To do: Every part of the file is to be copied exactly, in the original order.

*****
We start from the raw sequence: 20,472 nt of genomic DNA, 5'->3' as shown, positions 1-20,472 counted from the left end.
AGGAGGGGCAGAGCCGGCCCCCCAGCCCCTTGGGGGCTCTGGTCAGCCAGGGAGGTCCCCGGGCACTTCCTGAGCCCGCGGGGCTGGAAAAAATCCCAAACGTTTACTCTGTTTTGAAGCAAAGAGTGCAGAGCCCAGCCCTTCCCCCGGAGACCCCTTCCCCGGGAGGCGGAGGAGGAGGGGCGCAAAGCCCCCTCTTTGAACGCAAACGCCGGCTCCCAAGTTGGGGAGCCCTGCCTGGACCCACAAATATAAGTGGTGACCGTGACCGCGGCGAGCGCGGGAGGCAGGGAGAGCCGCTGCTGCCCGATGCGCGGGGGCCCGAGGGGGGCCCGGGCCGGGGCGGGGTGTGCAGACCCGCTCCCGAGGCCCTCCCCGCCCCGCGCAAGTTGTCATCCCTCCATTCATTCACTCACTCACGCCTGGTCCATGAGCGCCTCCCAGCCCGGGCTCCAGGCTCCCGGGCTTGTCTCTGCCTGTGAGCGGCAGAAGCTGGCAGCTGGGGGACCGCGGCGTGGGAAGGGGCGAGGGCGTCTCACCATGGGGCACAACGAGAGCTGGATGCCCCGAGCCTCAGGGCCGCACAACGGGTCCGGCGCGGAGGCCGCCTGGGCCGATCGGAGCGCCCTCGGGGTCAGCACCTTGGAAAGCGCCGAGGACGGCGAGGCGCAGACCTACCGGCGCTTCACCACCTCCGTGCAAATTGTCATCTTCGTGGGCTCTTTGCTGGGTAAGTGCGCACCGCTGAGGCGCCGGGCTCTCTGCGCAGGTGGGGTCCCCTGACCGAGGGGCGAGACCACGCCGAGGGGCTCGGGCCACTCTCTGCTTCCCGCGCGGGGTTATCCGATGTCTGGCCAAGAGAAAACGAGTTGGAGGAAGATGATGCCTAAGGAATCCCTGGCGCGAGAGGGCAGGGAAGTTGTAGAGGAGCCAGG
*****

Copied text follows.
We start from the raw sequence: 20,472 nt of genomic DNA, 5'->3' as shown, positions 1-20,472 counted from the left end.
AGGAGGGGCAGAGCCGGCCCCCCAGCCCCTTGGGGGCTCTGGTCAGCCAGGGAGGTCCCCGGGCACTTCCTGAGCCCGCGGGGCTGGAAAAAATCCCAAACGTTTACTCTGTTTTGAAGCAAAGAGTGCAGAGCCCAGCCCTTCCCCCGGAGACCCCTTCCCCGGGAGGCGGAGGAGGAGGGGCGCAAAGCCCCCTCTTTGAACGCAAACGCCGGCTCCCAAGTTGGGGAGCCCTGCCTGGACCCACAAATATAAGTGGTGACCGTGACCGCGGCGAGCGCGGGAGGCAGGGAGAGCCGCTGCTGCCCGATGCGCGGGGGCCCGAGGGGGGCCCGGGCCGGGGCGGGGTGTGCAGACCCGCTCCCGAGGCCCTCCCCGCCCCGCGCAAGTTGTCATCCCTCCATTCATTCACTCACTCACGCCTGGTCCATGAGCGCCTCCCAGCCCGGGCTCCAGGCTCCCGGGCTTGTCTCTGCCTGTGAGCGGCAGAAGCTGGCAGCTGGGGGACCGCGGCGTGGGAAGGGGCGAGGGCGTCTCACCATGGGGCACAACGAGAGCTGGATGCCCCGAGCCTCAGGGCCGCACAACGGGTCCGGCGCGGAGGCCGCCTGGGCCGATCGGAGCGCCCTCGGGGTCAGCACCTTGGAAAGCGCCGAGGACGGCGAGGCGCAGACCTACCGGCGCTTCACCACCTCCGTGCAAATTGTCATCTTCGTGGGCTCTTTGCTGGGTAAGTGCGCACCGCTGAGGCGCCGGGCTCTCTGCGCAGGTGGGGTCCCCTGACCGAGGGGCGAGACCACGCCGAGGGGCTCGGGCCACTCTCTGCTTCCCGCGCGGGGTTATCCGATGTCTGGCCAAGAGAAAACGAGTTGGAGGAAGATGATGCCTAAGGAATCCCTGGCGCGAGAGGGCAGGGAAGTTGTAGAGGAGCCAGG